Time off from clients is sometimes a good thing but in this economy, it can be scary and feel like a financial stab in the heart. You have a choice. You can use that time for good or you can wallow in it, obsess about it and remain unproductive. Remember, what you focus upon - expands. If you focus on the empty calendar, it will perpetuate. If you use that time constructively and to the betterment of your business, good things will come. I promise.
When you are in business for yourself, there is always a "to do" list. Often we are so busy with clients that the list goes unattended. Have you ever said to yourself, "I'll do that when I have time"? If you are like most business owners, you prioritize your list and a paying client always trumps an administrative task. Moreover, massage therapists tend not to be good at administrative tasks and often place them on the back burner. Of course, I am generalizing but I don't know too many people who say: "Yeah, filing and paperwork today! Woo hoo!"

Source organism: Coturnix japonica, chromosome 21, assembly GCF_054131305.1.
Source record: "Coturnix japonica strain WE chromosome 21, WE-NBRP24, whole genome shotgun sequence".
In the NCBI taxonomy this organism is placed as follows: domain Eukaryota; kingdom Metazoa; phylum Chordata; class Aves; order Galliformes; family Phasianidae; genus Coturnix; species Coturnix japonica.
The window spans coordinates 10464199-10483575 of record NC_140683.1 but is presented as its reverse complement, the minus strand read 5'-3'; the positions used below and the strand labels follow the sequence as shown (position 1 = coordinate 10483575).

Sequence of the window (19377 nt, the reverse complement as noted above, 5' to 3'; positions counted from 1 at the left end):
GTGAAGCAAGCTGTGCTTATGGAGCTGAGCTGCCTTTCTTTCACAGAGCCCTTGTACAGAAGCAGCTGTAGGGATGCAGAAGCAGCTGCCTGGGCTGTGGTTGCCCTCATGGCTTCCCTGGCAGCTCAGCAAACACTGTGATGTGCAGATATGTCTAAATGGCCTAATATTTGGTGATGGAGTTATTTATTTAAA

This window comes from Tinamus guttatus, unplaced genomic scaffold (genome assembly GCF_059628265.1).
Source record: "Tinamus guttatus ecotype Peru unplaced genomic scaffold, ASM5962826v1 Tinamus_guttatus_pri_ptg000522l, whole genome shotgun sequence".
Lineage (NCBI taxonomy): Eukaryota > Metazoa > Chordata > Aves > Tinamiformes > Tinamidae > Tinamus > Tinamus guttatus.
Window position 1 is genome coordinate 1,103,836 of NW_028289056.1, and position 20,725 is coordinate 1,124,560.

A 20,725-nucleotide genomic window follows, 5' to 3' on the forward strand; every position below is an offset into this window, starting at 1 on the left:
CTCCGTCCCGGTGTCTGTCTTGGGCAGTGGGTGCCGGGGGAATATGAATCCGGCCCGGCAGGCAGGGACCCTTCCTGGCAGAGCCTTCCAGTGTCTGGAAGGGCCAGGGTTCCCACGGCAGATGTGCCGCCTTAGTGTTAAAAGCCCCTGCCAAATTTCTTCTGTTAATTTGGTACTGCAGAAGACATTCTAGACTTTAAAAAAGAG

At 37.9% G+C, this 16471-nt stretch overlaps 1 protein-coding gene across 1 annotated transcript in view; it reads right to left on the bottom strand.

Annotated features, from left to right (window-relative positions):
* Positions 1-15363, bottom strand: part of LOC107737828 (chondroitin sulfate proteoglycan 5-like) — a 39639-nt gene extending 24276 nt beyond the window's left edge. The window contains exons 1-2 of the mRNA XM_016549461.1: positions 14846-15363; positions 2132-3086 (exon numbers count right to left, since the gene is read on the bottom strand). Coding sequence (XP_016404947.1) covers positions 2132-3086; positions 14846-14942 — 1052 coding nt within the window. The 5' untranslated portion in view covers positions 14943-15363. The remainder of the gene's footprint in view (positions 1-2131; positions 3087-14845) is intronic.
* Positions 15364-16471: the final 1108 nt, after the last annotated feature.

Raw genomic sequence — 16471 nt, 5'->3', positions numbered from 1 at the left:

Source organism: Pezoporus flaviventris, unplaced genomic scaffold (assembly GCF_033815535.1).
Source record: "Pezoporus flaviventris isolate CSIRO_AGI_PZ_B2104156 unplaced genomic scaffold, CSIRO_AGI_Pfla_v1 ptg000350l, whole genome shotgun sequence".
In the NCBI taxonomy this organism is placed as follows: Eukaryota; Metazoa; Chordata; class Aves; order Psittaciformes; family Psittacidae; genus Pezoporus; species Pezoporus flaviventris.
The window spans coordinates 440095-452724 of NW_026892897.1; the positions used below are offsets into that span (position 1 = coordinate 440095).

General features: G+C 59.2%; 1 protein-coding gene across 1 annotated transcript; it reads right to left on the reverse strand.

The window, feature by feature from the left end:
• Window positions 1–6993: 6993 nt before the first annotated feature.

Well here is the good news. This is your big chance. The down-turned economy is providing a wonderful opportunity to tackle those projects, big or small. Even 15 minutes a day devoted to mundane tasks, or things you would rather avoid, quickly means your checklist starts shrinking. It's amazing how just a little time each day can add up to many completed projects. Imagine if you find yourself with an entire hour to work on these projects? The results can be limitless. Of course, a paying client is always better but in the absence of one, get busy doing things for your business that will pay off in the long run.
If you are at a loss of what to do with your new-found time, I have compiled a list of projects the average business owner should consider. Some of these you may already do but I bet most of these could use some refreshing.
Database: Is it current? Do you have it in Excel or some other format that works for mailing labels or e-mails? Do you have all your clients' names, addresses, e-mail addresses, phone numbers and birthdays in a database? If not, you are missing a marketing opportunity.